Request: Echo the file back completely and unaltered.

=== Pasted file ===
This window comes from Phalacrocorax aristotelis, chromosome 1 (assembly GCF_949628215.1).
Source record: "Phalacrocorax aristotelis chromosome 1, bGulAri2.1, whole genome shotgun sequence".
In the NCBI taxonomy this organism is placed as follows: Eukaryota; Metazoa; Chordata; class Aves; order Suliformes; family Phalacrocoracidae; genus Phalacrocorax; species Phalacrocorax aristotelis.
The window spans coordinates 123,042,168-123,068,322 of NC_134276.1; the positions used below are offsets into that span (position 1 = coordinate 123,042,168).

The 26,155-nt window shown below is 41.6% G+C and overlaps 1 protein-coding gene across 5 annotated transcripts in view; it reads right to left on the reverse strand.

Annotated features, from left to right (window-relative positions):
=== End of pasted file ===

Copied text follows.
This window comes from Phalacrocorax aristotelis, chromosome 1 (assembly GCF_949628215.1).
Source record: "Phalacrocorax aristotelis chromosome 1, bGulAri2.1, whole genome shotgun sequence".
In the NCBI taxonomy this organism is placed as follows: Eukaryota; Metazoa; Chordata; class Aves; order Suliformes; family Phalacrocoracidae; genus Phalacrocorax; species Phalacrocorax aristotelis.
The window spans coordinates 123,042,168-123,068,322 of NC_134276.1; the positions used below are offsets into that span (position 1 = coordinate 123,042,168).

The 26,155-nt window shown below is 41.6% G+C and overlaps 1 protein-coding gene across 5 annotated transcripts in view; it reads right to left on the reverse strand.

Annotated features, from left to right (window-relative positions):